Automating financial tasks seems like the perfect way to get mundane things like checking in and paying bills off your to-do list with minimal effort. But there is a potential downside to forgoing manual control.
When you automate invoices, you’re less likely to review them and notice errors, or catch yourself spending too much. When you automate savings, you may forget to make adjustments as your goals or income change. As Certified Financial Planner Catalina Franco-Cicero says, “Someone has to make a decision and it should be a human, not a machine.” That’s why she suggests using automation in conjunction with frequent reviews and updates.
While signing up for automated bill payments and savings transfers can be part of your financial spring cleaning, consider these strategies from financial experts.
Review your cash flow
Ambus Hunter, a licensed financial advisor in the Baltimore area, encourages clients to study their cash flow before setting up automatic payments. This means taking a close look at the money coming in and going out each month, including the specific dates of those deposits and withdrawals.
“I don’t like random automation. If you don’t pay attention to cash flow and only make a few withdrawals here and there, it can trip you up,” he says.
Start with recurring bills
The easiest bills to automate are the ones that don’t change: car payments, condo fees, phone and cable bills, and insurance payments, for example. You can reap benefits like avoiding late fees without worrying about being hit by an oversized transfer, says John Mason, CFP and president of Mason & Associates in Newport News, Va.
“I would draw the line at variable charges such as your water, electricity and credit card bills, unless you were disciplined enough to carefully review these statements, even if they are automated,” he says. .
Ashli Smith, who lives in Atlanta and shares financial tips through her @BadGirlFinances Twitter account, automates invoices that generate discounts for it. Many cell phone providers offer monthly discounts of $5 or more for using autopay, and insurers often offer similar discounts. Signing up for autopay for student loans can give you a 0.25 percentage point discount on the interest rate.
Smith notes that you can often select the day of the withdrawal to ensure it falls before the due date, but after your paycheck has been deposited to avoid an overdraft on your account.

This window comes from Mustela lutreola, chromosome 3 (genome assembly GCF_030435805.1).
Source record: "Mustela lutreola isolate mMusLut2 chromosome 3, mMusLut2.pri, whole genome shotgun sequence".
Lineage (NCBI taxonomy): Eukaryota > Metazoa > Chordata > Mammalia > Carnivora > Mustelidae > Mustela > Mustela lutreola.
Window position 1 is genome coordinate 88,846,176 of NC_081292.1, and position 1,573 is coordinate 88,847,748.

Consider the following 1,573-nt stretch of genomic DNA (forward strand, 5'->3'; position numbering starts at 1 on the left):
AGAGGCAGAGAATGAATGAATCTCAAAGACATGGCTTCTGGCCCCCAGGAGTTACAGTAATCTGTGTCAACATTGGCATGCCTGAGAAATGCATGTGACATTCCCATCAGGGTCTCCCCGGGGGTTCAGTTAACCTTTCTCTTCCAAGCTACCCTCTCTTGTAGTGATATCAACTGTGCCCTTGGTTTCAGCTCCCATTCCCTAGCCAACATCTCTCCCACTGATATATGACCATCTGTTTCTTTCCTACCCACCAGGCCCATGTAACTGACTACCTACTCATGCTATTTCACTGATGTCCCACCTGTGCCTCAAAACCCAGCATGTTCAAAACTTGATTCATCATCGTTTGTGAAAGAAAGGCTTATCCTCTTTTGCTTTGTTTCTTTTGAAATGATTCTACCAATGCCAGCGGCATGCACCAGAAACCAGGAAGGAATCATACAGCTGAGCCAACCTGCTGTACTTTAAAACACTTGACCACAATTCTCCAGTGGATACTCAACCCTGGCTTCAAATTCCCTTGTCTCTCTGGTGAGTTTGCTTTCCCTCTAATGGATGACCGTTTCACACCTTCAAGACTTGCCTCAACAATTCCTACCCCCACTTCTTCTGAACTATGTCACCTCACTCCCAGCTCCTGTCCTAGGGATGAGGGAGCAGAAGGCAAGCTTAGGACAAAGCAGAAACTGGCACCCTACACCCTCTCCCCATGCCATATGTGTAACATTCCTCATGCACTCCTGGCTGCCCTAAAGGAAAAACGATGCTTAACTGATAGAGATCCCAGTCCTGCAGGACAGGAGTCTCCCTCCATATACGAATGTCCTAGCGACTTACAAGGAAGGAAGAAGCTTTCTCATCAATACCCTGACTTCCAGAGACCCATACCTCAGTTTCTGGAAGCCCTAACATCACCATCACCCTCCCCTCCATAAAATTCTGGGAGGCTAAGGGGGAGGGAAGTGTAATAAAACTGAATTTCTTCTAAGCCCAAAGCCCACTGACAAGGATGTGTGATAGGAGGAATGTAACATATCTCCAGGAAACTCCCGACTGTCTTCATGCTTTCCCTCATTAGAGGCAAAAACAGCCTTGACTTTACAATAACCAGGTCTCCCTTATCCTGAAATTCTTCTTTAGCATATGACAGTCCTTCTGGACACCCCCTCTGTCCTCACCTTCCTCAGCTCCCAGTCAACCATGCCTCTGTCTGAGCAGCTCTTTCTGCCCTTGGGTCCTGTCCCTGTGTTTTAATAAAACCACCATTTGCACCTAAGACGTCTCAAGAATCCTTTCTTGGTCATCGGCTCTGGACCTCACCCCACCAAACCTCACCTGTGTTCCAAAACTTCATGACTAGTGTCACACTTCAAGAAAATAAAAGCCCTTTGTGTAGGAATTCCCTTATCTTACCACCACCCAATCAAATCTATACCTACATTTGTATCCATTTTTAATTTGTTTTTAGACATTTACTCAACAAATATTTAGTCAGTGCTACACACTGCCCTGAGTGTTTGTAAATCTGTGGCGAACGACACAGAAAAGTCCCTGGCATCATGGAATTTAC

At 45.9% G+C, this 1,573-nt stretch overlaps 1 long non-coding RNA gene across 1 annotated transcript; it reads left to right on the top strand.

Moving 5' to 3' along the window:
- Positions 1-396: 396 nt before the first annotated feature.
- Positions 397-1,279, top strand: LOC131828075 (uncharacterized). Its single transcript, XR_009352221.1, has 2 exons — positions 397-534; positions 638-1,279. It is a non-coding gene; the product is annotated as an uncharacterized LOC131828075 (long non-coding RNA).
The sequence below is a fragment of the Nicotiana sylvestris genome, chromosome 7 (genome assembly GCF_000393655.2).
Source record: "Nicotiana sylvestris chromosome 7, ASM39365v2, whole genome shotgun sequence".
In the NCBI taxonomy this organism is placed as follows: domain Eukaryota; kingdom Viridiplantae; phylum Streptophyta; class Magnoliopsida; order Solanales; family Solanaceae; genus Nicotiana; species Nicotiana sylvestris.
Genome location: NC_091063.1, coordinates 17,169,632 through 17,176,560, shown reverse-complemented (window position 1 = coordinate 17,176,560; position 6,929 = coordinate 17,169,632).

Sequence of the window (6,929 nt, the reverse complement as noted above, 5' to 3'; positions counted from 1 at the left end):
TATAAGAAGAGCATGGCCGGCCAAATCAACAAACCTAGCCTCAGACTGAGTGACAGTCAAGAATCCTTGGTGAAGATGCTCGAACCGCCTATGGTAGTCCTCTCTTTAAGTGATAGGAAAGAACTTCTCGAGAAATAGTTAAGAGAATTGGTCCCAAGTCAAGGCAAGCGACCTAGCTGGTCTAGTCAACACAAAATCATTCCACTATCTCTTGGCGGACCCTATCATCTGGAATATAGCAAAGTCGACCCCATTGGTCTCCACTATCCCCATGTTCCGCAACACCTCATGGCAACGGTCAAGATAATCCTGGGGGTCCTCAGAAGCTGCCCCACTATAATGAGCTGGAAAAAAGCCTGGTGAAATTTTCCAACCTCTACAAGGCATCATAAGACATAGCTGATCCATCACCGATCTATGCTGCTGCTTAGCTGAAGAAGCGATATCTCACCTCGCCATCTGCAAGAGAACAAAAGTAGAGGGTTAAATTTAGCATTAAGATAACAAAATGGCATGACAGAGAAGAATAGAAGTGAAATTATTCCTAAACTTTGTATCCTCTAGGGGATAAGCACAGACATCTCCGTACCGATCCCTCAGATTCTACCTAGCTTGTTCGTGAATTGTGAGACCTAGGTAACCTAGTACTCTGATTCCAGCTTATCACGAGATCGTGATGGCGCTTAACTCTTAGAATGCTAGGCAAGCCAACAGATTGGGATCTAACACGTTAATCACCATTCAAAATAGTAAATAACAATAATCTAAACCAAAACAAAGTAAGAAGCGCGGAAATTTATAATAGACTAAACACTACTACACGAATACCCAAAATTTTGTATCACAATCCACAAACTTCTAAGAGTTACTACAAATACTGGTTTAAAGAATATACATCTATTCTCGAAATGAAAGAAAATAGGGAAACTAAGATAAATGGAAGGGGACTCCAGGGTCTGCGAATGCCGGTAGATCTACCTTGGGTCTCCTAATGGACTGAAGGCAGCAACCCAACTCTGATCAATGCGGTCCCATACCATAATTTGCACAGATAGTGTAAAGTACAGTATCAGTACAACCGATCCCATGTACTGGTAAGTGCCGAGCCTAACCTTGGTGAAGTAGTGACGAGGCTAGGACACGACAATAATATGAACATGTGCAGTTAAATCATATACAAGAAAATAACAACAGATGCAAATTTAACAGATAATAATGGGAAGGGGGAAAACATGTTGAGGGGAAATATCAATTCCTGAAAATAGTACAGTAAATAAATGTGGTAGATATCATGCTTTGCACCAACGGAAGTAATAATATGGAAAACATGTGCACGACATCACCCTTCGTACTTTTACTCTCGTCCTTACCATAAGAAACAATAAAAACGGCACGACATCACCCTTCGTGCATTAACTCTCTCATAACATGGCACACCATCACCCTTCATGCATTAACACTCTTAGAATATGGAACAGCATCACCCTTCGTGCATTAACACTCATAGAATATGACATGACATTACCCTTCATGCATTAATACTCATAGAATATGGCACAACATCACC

“Start small. Don’t put rent on automatic payment if you’re not comfortable with it, but try small bills like phone bills,” she suggests.
With credit cards, Smith notes, you can set up autopay for a certain amount to ensure you’re paying at least the minimum — or set a higher amount to pay off any accumulated debt. You can use minimum payment automation to make sure you’re never late, then make additional payments throughout the billing cycle to lower your credit usage and improve your credit score.
Carefully review all fees
Erin Lowry, author of the “Broke Millennial” book series, recommends checking to make sure payments have been made. She had been automating her rent payment for six years when she noticed her payments had stopped being processed earlier this year.
“I never had a problem, so I was a bit lazy to check in to see if everything was okay,” she says. Then she realized she had a much larger bank balance than she expected. She discovered that her rent had stopped processing – a problem she had to scramble to solve.
Automating an invoice doesn’t mean you have to stop looking for better options either. Franco-Cicero, who is also a wealth advisor at Tobias Financial Advisors in Plantation, Fla., says when it comes to car insurance, for example, it’s worth checking discounts and comparing options every time. your policy needs to be renewed.
with manual settings
In addition to signing up to automate retirement contributions with every paycheck, Mason suggests automatic savings for other goals. Every time he cuts costs to free up extra cash, he says, “I try to capture it immediately so it doesn’t get lost in the mess.” He cautions that you’ll want to review savings regularly and make sure you have enough money in your checking account to support transfers, as well as all your other bills.
Adrienne Taylor-Wells, Certified Financial Advisor and Founder of Tailored WealthSaver – a consulting firm in Houston – points to an additional automatic savings strategy: “I encourage clients to place savings in a savings account at a bank so it’s harder to get that money and easier to save in. Apps like Digit and Qapital can also help you automate these transfers.
However, manual adjustments are often necessary. Taylor-Wells started the year by saving for laser eye surgery in August, and she created a spending plan to reflect that. But when her optometrist offered a $600 discount for a 12-month supply of contacts, she opted to delay the operation until January 2023, giving her more time to save and also allowing for more discretionary spending.
“There are some things an app can’t automate,” she says.
NOTE: This column was provided to The Associated Press by personal finance website NerdWallet. Kimberly Palmer is a personal finance expert at NerdWallet and author of “Smart Mom, Rich Mom.” Email: [email protected] Twitter: @KimberlyPalmer.
RELATED LINK: NerdWallet: How to Save Money: 18 Proven Ways https://bit.ly/nerdwallet-how-to-save-money-18-proven-ways.